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Feb. 2 (Bloomberg) -- California lawmakers passed a bill to let the state borrow $865 million from internal accounts to help avert a cash shortfall that might leave the state without enough money to pay its bills.
The bill, which heads to Governor Jerry Brown for his signature, allows the state to temporarily siphon money from seven accounts, including the Transportation Revolving Fund and Health Care Deposit Fund. The loans must be repaid with interest.
California must come up with $3.3 billion by March because tax revenue hasn’t met forecasts, and spending has exceeded projections, Controller John Chiang said Jan. 31. Treasurer Bill Lockyer plans to borrow as much as $1 billion from Wall Street to help ease the shortfall.
“We are simply borrowing from Peter to pay Paul,” said Senator Joel Anderson, a Republican from Temecula, who voted against the bill.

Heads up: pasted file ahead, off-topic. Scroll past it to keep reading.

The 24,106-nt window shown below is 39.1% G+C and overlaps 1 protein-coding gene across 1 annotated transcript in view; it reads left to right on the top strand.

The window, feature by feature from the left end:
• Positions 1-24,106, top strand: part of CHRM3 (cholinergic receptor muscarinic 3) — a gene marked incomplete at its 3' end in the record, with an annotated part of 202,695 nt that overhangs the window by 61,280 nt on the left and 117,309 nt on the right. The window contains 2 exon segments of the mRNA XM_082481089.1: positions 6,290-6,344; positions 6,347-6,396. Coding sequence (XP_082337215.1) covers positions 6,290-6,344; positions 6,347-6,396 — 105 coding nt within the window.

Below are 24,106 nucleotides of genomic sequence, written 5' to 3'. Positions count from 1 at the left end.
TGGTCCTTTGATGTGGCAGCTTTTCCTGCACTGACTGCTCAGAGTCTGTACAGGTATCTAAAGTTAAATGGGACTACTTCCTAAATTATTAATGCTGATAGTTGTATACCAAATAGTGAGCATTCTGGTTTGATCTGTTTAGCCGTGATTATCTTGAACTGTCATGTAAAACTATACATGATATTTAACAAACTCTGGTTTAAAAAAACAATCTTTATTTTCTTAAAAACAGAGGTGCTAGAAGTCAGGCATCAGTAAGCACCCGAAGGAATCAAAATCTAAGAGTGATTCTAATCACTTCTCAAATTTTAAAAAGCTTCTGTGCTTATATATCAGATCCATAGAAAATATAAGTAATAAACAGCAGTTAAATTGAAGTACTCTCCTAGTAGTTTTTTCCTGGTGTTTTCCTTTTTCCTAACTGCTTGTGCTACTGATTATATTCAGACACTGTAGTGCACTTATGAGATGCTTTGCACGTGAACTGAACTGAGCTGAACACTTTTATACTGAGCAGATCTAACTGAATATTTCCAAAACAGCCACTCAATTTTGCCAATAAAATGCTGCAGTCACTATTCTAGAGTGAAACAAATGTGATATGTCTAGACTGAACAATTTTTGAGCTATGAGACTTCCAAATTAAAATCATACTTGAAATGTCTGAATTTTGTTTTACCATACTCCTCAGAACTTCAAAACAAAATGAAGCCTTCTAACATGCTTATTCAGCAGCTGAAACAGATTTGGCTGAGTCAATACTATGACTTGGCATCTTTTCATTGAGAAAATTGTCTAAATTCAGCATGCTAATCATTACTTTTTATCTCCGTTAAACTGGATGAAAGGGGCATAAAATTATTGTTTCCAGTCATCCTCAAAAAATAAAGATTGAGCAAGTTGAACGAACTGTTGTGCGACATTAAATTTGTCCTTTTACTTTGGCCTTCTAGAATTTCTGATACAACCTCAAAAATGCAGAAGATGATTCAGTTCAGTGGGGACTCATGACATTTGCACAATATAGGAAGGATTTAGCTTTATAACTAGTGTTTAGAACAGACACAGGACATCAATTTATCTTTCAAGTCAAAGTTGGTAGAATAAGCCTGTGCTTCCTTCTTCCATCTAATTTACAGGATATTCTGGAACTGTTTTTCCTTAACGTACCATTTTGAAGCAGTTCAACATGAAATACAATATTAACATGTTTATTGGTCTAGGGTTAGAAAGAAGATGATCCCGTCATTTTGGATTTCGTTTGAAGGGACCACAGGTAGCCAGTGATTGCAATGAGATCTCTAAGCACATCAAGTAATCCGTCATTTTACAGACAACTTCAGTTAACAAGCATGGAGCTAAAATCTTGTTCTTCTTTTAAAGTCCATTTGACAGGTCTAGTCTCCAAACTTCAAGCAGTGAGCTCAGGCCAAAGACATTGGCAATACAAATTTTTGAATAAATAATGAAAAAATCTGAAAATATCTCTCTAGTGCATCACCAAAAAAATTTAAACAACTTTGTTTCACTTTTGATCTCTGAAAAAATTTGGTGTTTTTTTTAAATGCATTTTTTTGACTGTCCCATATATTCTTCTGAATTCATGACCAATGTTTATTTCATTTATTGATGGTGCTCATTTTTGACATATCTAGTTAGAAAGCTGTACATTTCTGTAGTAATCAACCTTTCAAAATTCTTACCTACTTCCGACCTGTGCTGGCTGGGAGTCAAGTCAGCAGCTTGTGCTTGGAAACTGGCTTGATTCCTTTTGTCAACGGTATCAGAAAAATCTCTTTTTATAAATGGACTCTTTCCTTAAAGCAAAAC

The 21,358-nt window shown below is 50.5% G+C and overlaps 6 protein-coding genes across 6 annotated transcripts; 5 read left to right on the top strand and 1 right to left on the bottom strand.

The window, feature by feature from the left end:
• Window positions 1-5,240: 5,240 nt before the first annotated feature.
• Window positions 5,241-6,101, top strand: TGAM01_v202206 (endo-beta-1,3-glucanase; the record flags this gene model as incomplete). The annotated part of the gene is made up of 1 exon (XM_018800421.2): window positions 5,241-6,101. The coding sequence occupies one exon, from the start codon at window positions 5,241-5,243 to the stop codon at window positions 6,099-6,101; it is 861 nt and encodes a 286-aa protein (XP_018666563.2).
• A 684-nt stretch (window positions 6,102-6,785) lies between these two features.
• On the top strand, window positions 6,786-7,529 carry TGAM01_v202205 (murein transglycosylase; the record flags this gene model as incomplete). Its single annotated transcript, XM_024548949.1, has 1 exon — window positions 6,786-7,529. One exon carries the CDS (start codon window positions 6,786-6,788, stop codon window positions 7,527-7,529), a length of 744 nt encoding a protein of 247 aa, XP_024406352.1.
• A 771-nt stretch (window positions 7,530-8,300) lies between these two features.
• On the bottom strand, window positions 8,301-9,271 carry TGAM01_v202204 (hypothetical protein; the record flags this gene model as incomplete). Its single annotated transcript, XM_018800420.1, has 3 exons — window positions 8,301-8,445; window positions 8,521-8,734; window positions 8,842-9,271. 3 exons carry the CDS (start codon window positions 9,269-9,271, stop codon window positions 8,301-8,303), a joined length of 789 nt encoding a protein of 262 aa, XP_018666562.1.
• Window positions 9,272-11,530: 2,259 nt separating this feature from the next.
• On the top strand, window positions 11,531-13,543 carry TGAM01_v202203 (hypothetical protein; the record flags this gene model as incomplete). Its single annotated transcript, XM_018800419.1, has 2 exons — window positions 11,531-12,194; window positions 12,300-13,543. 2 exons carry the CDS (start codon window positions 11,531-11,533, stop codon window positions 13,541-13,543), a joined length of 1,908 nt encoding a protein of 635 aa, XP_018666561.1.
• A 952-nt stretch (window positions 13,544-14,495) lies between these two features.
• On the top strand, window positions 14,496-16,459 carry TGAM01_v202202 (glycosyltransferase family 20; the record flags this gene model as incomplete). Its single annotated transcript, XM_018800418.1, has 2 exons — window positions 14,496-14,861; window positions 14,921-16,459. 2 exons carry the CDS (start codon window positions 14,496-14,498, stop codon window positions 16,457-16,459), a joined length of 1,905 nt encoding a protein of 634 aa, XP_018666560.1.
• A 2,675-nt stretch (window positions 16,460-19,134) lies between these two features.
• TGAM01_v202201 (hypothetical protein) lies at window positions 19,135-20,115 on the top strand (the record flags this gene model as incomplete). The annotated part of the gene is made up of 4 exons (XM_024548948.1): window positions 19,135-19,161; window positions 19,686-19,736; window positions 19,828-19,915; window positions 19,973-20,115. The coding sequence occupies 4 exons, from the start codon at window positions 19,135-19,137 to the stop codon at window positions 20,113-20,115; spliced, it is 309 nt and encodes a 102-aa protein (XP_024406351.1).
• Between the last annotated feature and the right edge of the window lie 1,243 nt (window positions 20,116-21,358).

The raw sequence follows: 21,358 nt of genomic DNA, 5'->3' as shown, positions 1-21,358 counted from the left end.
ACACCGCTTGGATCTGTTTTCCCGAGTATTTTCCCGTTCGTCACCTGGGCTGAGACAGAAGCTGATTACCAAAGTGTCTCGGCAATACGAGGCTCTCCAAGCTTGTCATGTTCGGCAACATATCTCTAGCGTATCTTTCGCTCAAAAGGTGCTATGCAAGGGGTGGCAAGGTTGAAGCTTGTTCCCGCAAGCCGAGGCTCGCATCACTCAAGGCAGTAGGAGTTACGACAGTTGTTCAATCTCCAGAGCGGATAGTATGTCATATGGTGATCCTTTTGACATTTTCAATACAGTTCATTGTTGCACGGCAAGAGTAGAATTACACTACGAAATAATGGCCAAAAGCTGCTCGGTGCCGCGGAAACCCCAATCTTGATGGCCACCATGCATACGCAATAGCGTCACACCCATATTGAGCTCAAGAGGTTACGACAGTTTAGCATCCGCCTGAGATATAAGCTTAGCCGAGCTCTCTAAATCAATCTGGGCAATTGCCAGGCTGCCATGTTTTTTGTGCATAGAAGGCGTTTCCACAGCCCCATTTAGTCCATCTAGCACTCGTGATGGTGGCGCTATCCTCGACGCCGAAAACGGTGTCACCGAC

Brown plans to sign the legislation, said H.D. Palmer, his budget spokesman. Meanwhile, Chiang has said he will delay making more than $1 billion in scheduled payments to public colleges, counties and health programs for the poor.
Pension Payment Delayed
The California Public Employees’ Retirement System, the largest public pension in the U.S. with $230 billion of assets, agreed last month to allow the state to delay making a $527 million payment until April to cover state worker benefits.
State receipts were $2.6 billion lower than forecast through Dec. 31, while expenditures were an equal amount higher, Chiang said. In a previous report, Chiang said corporate and personal income-tax collections were the drivers of the shortfall for the fiscal year that began in July.
Lawmakers also sent Brown a bill intended to spread out the loss of a $248 million school busing subsidy. The funds were cut when mid-year estimates showed tax revenue failed to grow as much as projected. Rural district would have been hardest hit by the cuts without the change.
--Editors: Pete Young, Jerry Hart
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